Novel wearable nasal device to reduce smelling ability can induce weight loss and changes to dietary preferences
New research presented at this year's European Congress on Obesity (ECO) in Vienna, Austria (23-26 May) shows that a daily use of a novel nasal device to reduce smelling ability can induce weight loss and changes to dietary preferences in people aged 50 years and under. The study was conducted by Dr. Dror Dicker, Hasharon Hospital, Rabin Medical Center, Petah Tikva, Israel and colleagues.
Food odours and our sense of smell can have a significant influence on how much we eat as well as our dietary preferences. There has been extensive study into the role of olfaction (smell) in regulating appetite, food intake, and body weight, but the mechanisms involved are so complex that we have only begun to understand this system. We know that exposure to food odours increases how much we eat, while loss of smell may lead to reduced food intake.
Being overweight or obese can actually sometimes reduce our sense of smell, but overweight and obese people have also been found to have a greater sensitivity to food smells and higher stimulation of their appetite when exposed to food odours which leads them to eating larger portions of food. Olfaction declines as we age, typically beginning around the age of 50. No studies up to now have deliberately reduced the ability to smell and observed its effect on weight loss in human subjects.
The authors conducted a pilot study to determine if a soft silicone nasal insert (Beck Medical, Israel) could be used by obese subjects to reduce their ability to smell, with a resulting reduction in body weight, a change in dietary preferences, and an improvement in metabolic dysfunction.
65 obese adults completed the trial, device group (37) and control group (28). The participants in the study group wore the novel nasal insert daily, and those in the control group inserted "placebo" drops of saline into each nostril daily. All participants were put on a diet with a 500 calorie per day deficit from their regular diet, and follow-up visits occurred every two weeks. Measurements of each subject's weight, olfactory sensitivity, as well as glucose, insulin, and lipid levels were made at the start and end of the study period. The study found that the nasal device worked as planned, causing a significant drop in olfactory sensitivity, while the placebo saline drops had no effect. Participants in both groups lost weight but when considering the research group as a whole, there was not significant difference in the amount of weight lost by those who used the device compared to the control group.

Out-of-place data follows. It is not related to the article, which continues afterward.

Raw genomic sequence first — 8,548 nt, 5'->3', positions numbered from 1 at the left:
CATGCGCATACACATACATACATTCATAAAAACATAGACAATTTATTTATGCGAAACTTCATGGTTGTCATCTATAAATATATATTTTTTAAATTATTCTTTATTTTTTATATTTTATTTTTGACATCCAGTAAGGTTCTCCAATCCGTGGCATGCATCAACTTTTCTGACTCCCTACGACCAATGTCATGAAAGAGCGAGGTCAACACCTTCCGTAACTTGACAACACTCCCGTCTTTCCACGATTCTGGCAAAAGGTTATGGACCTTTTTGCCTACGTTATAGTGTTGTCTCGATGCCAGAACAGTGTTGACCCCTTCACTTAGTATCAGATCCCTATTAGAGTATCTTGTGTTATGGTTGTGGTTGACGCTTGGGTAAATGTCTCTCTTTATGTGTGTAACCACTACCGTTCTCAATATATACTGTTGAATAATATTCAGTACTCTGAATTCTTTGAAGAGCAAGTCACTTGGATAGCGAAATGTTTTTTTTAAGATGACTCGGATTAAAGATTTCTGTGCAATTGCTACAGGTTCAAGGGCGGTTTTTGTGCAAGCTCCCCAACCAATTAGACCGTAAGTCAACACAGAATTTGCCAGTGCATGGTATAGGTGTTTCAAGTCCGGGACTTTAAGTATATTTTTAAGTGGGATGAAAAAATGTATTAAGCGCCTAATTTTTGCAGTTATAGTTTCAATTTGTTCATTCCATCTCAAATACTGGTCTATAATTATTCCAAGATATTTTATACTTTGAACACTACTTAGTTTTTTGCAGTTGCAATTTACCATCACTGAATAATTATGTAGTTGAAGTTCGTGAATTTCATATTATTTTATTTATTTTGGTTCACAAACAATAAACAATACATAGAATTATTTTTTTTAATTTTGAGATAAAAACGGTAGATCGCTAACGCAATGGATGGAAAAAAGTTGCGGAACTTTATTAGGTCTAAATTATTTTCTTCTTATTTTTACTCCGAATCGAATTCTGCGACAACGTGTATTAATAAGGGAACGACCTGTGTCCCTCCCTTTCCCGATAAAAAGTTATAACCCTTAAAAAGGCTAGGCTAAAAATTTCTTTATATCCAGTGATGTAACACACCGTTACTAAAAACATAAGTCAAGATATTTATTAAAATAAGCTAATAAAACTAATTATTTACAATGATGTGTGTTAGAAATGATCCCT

However, analysis of the results according to whether the subject's age was above or below 50 years, found that among participants ages ?50 years, weight loss in the nasal device group was significantly greater than in the control group (7.7% of body weight in device vs. 4.2% in control). In addition, dietary preferences for sugar, artificial sweeteners, and sweet beverages were significantly reduced in device relatively to control for the whole population and primarily for those age ?50. Furthermore, Insulin levels for the whole population reduced significantly in device group from beginning to end of the trial, while no significant difference occurred in control.
The team conclude: "This novel smell-reducing self-administered nasal device caused weight loss in subjects aged ?50 years and reduced dietary preference for sweet food for all participants,". They add: "Further studies should be conducted to explore this new option and to determine the role of this device for treatment of obesity and diabetes".
The wearable nasal insert is planned to be commercially available within few months, and will be marketed under the name NozNoz as a non-medical wellness device, while additional medical research is planned to further support its clinical future use.